My third year was the wackiest of all. I returned home in the March of 2020 as insti “temporarily” shut down due to lockdown. I already had too many things on my plate and to make it heavier, insti intern season was approaching and I started prepping my mind. I now had to deal with aptitude tests and coding practice along with the courses and chaos. Hell broke loose among the students as this was the first time ever that placements were to take place online. I gave it my all. It was like the JEE phase all over again. I was shortlisted for an interview after having cleared “only” 5 rounds of tests. Following this, if I could clear 3 rounds of interviews, I would be offered an intern. I cleared the first one. I still remember being completely shaken as I was told “You are too smart for this company”. I was rejected. It broke my confidence. 2 more rejections followed but this time the reason was my lack of confidence. I knew the problem. I just had to solve it and I did not know how to till one fine day when I was talking to one of my favourite seniors. I told him the problem and all he had to do was reply with “I have known you for such a long time and I never once thought that you would lack confidence. Rejections are parts of the journey. Come on, I thought you could deal with rejections better.”. The words did remind me that this was not the first time I was dealing with failures and looking back, I thought I did overcome them eventually. Just one more time. And those words were enough to instill in me the confidence I needed. Not only did I nail the next interview and intern with the company but I also received and accepted the PPO.

If it is meant to be, it will be.

Wasn’t COVID the weirdest phase of all of our lives? For a social butterfly like me, a tough time was going on. With the COVID scene, intern season, placement season, assignments and exams going on, I found little time with friends. I do agree that I did get more time to spend with my family and I am grateful for the same. This was the phase that actually humbled me and showed me the value of people and company. It was this time that taught me that I should be living more in the present, “live in the moment.” But back then, I was concerned that I was losing friends. I remember talking about this to my mother. All she said was “Real ones always stay.” And guess what, they did! My friends and I started working together while being on video calls. 3 hours and no talks. Isn’t that funny? The photos that we used to take whenever we hung out together now turned into grinning faces on screenshots of gmeet. Something that we follow to this day. And it was then that I realised that if it is meant to be it will be, come what may.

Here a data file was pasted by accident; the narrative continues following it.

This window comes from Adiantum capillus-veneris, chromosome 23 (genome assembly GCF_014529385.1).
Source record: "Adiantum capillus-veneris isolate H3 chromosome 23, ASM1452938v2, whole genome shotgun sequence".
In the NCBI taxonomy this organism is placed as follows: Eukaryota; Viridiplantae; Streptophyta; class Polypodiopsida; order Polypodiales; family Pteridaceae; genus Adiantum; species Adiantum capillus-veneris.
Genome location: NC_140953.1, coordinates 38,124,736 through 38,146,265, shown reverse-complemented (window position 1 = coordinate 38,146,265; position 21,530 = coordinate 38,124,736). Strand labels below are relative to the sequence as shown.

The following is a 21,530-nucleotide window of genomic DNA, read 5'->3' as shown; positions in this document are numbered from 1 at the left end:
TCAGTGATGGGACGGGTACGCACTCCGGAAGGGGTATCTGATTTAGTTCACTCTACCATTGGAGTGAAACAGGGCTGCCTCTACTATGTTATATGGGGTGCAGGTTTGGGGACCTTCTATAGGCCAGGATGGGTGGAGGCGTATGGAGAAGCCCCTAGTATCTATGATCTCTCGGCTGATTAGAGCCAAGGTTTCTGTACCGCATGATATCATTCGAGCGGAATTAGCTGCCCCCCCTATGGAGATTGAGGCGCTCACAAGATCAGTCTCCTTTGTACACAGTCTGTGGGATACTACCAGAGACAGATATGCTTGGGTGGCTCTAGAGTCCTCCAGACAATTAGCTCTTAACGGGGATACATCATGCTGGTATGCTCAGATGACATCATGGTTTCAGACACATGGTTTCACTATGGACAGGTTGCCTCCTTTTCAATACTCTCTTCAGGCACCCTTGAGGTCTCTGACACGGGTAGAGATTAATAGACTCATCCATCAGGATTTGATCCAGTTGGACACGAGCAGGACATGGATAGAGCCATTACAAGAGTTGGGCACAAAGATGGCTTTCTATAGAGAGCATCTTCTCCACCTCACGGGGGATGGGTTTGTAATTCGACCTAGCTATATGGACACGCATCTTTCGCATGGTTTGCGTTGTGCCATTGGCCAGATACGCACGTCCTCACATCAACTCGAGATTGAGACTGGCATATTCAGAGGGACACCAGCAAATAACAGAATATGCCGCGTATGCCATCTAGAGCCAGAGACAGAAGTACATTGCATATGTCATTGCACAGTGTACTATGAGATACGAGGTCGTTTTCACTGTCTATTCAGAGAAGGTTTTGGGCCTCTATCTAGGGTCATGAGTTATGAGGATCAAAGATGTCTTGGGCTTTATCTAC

Fortunately, I was called back to insti as it was reopened in my final year. And like they say life comes to a full circle, after all, mine did. I went back to insti just to live like a freshie again. Chilled more with friends and definitely studied less. Made new friends and obviously partied harder. It was all meant to be. 

No guilt, no regrets and no jealousy!

As you read this, all of it might look so simple and optimistic on your screens but not all of it actually was. I have lived through the S grades and the E grades. I have made both the best and the worst decisions. I did break some hearts and have been heartbroken. I have partied hard and at times, cried harder at my failures. I have studied day in and day out for my favourite courses while doing the bare minimum for the toughest ones. I have craned my neck to look at the stars better while on a random night walk with the best people I know and craned my neck to catch the last glimpse of the logo of IIT Madras till my cab takes a turn as I leave insti as a graduate. But hey, isn’t life supposed to be a roller coaster ride? I did have to deal with some tough times to appreciate the good times. Looking back, I feel every single day was different and every experience felt like it was the first time.  I am sure that the younger version of me made the best possible decision given the context and I respect that. Aren’t guilt, regret and jealousy the worst kinds of punishment anyway? My bucket list definitely stands all ticked off.

These were some of my best life experiences. And I hope, your favourite memories hit you too, out of the blue, and fix your smile just like counting stars with a cup of coffee in my hand fixes mine. 

Through this piece, I would love to express my gratitude to the people who have played a role in making me who I am today. 

To my parents, who have always and to this day pushed me to strive for the best; to my coaching teachers from my factory, who instilled in me the confidence that I needed to get through; to the coolest professors of insti, who happily helped me with all the academic difficulties; to my favourite seniors, whom I still turn to and listen to for life fundaes; to my friends, the ones who effortlessly chose to stay and the ones who effortlessly chose to leave and to my dearest pet cat – Oreo, which to this date accompanies me as I tick off my to-do list, all I want to say is “Thank you for everything! I owe you big time.”

Design by Harshavardhan Bhosale

Write a Comment

Your email address will not be published. Required fields are marked *